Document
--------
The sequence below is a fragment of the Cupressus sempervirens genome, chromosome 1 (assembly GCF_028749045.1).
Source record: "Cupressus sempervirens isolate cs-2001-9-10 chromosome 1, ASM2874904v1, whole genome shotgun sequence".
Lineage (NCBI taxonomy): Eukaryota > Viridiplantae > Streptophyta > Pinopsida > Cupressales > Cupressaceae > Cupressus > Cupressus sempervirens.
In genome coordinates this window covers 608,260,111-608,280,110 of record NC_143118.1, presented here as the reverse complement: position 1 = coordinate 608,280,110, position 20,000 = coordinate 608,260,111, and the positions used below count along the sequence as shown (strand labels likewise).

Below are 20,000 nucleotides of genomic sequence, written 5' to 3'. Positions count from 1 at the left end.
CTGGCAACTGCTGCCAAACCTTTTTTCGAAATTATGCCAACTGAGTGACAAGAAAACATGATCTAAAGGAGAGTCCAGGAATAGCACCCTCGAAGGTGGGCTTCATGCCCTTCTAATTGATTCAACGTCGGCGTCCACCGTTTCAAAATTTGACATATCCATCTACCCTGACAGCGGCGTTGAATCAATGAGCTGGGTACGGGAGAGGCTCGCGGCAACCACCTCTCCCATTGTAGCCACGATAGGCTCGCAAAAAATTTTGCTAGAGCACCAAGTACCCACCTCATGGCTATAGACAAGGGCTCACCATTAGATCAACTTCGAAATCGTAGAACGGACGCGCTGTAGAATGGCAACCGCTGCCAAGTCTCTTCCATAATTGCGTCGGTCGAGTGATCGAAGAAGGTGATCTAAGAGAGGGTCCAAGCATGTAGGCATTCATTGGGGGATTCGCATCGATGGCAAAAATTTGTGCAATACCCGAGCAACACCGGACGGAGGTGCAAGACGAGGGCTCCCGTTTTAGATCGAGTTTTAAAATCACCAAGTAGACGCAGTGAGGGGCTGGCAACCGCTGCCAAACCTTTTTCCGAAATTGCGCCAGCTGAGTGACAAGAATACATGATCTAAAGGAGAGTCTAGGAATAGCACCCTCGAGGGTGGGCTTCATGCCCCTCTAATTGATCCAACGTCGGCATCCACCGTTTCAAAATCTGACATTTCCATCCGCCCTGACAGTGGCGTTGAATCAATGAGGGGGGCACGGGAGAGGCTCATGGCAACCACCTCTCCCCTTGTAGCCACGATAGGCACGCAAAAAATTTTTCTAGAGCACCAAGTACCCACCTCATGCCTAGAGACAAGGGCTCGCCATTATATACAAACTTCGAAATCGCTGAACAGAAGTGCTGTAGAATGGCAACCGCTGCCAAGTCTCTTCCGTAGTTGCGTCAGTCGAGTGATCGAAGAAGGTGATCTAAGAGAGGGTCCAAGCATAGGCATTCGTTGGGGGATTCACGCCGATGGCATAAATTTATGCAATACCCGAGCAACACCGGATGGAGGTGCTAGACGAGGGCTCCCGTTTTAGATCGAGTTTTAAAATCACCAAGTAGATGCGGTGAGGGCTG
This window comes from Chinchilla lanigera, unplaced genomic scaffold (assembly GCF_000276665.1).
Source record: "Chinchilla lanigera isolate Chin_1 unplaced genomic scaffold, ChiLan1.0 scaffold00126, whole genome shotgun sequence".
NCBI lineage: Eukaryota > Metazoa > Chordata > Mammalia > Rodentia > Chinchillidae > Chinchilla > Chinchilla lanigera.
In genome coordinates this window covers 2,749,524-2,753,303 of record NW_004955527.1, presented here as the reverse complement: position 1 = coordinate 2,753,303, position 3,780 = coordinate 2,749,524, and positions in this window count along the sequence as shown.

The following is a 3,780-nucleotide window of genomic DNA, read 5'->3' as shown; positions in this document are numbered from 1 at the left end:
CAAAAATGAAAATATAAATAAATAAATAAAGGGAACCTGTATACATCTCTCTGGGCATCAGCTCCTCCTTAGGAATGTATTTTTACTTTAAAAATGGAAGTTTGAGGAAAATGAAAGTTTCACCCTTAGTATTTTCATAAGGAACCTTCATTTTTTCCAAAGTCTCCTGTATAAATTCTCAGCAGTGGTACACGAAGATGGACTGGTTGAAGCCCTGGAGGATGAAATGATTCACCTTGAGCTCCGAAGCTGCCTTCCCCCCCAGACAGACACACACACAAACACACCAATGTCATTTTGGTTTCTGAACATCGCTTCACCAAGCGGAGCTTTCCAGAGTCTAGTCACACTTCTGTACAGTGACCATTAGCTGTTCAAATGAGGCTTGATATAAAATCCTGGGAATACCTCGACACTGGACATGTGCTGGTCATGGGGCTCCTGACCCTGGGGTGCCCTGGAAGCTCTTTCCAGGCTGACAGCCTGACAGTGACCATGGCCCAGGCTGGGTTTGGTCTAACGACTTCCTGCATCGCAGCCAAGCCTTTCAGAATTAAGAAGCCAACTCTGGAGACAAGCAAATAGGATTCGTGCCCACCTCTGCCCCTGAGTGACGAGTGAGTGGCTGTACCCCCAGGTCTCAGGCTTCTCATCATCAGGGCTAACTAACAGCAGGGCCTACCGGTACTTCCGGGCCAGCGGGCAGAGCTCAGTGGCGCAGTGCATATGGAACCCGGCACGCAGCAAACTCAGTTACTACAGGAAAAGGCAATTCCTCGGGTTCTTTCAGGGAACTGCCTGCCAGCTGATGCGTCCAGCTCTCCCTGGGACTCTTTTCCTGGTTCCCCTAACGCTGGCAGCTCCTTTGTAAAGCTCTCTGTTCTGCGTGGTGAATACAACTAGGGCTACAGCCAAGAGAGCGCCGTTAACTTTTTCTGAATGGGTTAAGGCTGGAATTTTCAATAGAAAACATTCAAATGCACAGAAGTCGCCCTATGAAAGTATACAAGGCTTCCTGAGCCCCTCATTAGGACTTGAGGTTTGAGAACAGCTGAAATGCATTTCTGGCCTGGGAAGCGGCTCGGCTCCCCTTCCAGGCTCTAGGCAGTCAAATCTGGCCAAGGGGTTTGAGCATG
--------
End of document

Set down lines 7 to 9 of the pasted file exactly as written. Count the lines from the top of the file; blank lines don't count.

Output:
This window comes from Chinchilla lanigera, unplaced genomic scaffold (assembly GCF_000276665.1).
Source record: "Chinchilla lanigera isolate Chin_1 unplaced genomic scaffold, ChiLan1.0 scaffold00126, whole genome shotgun sequence".
NCBI lineage: Eukaryota > Metazoa > Chordata > Mammalia > Rodentia > Chinchillidae > Chinchilla > Chinchilla lanigera.